MBFF has tried out another of Cluse Arve & Montagne’s jeux ! This time we chose another jeu d’aventure: ⏱ Le Mystère de la Montre, in ⛰ Mont-Saxonnex!
After having had so much fun doing the previous two jeux, ⚔️ Le Chevalier Maudit (in Châtillon-sur-Cluses; read about our experience here) and 🥚 L’Œuf de Plume la Gypaète (in Le Reposoir; read about our experience here), we were excited to try out a new game!
And I was also excited to explore a mountain village that I had never visited before! We met up with Geneva friends and they helped us with the game; we had a group ranging in age from 6,5 years to 75 years (3 generations in our friends’ family), which was just perfect!
Le Mystère de la Montre: un jeu d’aventure
For this game, you will walk in the footsteps of Marcel, a jeune paysan horloger (a young clock-maker), who devised a mysterious watch at the turn of the centrury! Why? In order to stop time, so that he could be forever friends with his gypaète friend! You’ll help Rosalie the gypaète to find the mysterious watch hidden by Marcel, and along the way you’ll be learning about this mysterious watch by solving puzzles along the way!
You’ll also have to find caches, by following the map! Please be sure to respect the nature along the way, to not leave any rubbish, and to put back all the objects that you find, and to shut the locks on the boxes that you find!
As with ⚔️ Le Chevalier Maudit, this game came in a little keepsake bag, with the instructions leaflet and 🗺 a map and a few goodies inside (which of my boys gets to keep which goodie might be a problem!).
The route takes you through the centre of the village and into 🌳 the woods, and the boucle is a lot easier than Le Chevalier Maudit (which, for us, was quite an ascent in a heatwave!).
To make sure that you are on the right track, you follow these wooden signs:
Here we are, starting off on our quest:
Some local chickens . . .
These 🍎 apples looked tasty:
One of the 🧩 first puzzles to solve:
Into 🌳 the woods . . .
A 💦 pretty river in the woods . . .
More 🧩 puzzles to solve. . .
A friendly, curious local . . .
Yipee, we got to the end of the mystery!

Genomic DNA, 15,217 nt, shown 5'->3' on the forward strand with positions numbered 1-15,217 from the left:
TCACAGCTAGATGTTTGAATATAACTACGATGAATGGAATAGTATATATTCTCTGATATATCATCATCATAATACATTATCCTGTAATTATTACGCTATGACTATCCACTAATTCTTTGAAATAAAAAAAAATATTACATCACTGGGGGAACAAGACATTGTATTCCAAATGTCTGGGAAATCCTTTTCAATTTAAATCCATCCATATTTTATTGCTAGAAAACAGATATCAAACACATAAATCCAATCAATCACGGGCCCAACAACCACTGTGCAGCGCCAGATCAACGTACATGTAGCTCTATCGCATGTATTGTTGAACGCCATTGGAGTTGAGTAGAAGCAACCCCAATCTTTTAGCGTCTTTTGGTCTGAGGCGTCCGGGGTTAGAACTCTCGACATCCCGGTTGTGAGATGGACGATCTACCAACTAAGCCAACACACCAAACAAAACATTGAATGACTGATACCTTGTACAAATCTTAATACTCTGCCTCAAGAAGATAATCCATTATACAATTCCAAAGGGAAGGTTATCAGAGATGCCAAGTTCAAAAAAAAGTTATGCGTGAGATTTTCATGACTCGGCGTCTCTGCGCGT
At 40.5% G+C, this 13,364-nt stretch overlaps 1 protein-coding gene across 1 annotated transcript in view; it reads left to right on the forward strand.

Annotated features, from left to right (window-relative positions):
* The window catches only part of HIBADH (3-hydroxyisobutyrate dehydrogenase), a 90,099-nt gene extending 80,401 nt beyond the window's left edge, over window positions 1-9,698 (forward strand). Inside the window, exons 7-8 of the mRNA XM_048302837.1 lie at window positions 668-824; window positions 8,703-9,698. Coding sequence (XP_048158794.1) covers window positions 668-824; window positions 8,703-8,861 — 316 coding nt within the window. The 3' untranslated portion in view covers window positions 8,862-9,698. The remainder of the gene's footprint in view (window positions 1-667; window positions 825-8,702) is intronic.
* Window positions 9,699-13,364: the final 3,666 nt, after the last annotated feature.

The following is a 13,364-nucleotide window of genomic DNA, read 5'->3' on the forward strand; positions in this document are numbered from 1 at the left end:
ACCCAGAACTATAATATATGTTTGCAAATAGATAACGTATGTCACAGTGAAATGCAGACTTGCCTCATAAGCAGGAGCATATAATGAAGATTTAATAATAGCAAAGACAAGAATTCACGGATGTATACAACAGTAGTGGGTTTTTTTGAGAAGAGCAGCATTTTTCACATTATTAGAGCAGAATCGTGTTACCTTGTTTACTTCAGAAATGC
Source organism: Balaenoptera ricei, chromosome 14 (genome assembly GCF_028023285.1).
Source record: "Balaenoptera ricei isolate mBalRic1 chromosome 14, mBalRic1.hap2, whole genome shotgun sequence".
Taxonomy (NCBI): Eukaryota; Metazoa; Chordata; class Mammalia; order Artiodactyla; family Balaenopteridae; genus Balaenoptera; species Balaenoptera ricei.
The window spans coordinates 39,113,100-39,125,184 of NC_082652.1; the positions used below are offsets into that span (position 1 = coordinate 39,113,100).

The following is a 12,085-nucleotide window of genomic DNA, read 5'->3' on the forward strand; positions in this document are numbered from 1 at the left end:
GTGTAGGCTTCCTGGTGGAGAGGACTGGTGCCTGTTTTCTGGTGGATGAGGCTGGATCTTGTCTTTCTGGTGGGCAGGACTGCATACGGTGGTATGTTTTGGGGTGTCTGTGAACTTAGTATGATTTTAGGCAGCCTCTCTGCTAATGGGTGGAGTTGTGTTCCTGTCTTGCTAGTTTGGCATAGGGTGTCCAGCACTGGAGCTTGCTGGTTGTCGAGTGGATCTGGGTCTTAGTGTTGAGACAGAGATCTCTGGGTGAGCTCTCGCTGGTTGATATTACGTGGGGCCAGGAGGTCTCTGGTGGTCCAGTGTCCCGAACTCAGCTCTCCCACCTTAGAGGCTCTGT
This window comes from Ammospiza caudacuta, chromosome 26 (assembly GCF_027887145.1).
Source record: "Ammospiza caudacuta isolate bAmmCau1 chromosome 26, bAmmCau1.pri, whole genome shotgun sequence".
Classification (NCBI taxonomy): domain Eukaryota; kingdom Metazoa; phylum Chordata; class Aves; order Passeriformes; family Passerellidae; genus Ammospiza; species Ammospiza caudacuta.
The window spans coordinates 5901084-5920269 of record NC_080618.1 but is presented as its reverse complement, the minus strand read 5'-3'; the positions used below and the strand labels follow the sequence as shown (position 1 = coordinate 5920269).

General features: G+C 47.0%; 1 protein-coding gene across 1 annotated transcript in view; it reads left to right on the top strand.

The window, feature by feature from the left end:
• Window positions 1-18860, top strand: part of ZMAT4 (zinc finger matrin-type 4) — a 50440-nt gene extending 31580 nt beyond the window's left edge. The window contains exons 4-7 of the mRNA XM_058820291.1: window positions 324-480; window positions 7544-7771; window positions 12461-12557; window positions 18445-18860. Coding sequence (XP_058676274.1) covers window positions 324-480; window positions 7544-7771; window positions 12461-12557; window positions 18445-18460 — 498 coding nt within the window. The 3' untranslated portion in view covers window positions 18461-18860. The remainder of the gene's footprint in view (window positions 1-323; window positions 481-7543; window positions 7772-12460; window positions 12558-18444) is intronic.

Mont-Saxonnex – some history and geography
If, like us, you have never ventured up to ⛰ Mont-Saxonnex, you have nevertheless most probably glimpsed its ⛪️ iconic church from the Arve valley motorway; it sits on a promontory and overlooks the valley below!
⛰ Mont-Saxonnex is a mountain village, with some family-friendly ⛷ ski pistes for ❄️ the winter season (15km of runs set across 13 pistes) and a host of hiking and climbing possibilities for the warmer months.
The heart of the village is located at 1000m, and it sits in the shadow of the dominant ⛰ Chaîne du Bargy (in fact, the Latin name for Mont-Saxonnex was mons saxorum nigrorum, meaning « mount of the black rocks »), one of the favourite nesting choices for our fabulous local (and protected) bird of prey, 🦅 the gypaète barbu!
⛰ Mont-Saxonnex, though primarily an agricultural commune, like its neighbours Saint-Sigismond, Scionzier and Cluses, also has a fascinating industrial history. In the 18th century, many of the inhabitants of this small village got to work during those long winter months in 🕰 the clock making industry (l’horlogerie). This industrial pursuit continued throughout the 19th century, and up until WWII: pinions, axles and other watch pieces were made and then sold on to the Geneva assembly line. This very specific industry lent itself to a very particular type of home, and you may well observe some of these on your amble around town: one side of the farm building was pierced with bay windows, which illuminated the work surface where the precise work of shaping small parts was carried out. The openings of these windows pivoted outwards, because the work surface was surmounted by transmission belts, which connected to various small machines, and also facilitated the loading of the raw materials necessary to make the small metal parts / more information here;
Bande annonce of the film « Paysan Horloger » by Alain DUVAL :
We met our friends at 🧀 Le Petit Fourneau, which is in the centre of town and suited our purpose of being able to start our treasure hunt on foot from the restaurant! It is a large, spacious restaurant, designed as a venue for events! / website and FB page;
address: 341 rue de la Gorge du Cé, 74130, Mont-Saxonnex / tel: 04 50 53 59 50;
Nearby, you also have the 🧀 Auberge Pointe du Midi, with great views and the local speciality of bougnettes!
address: La Pellaz Route de Morsullaz, 74130, Mont-Saxonnex;
🥐 Boulangerie Pâtisserie Saifi – you can buy picnic supplies at the local boulangerie, or cake at the end of your treasure hunt!
address: Le Bourgeal et le Bugnon, 74130, Mont-Saxonnex;
L’Epicerie d’Amélie and the Boucherie Callier – for more picnic provisions!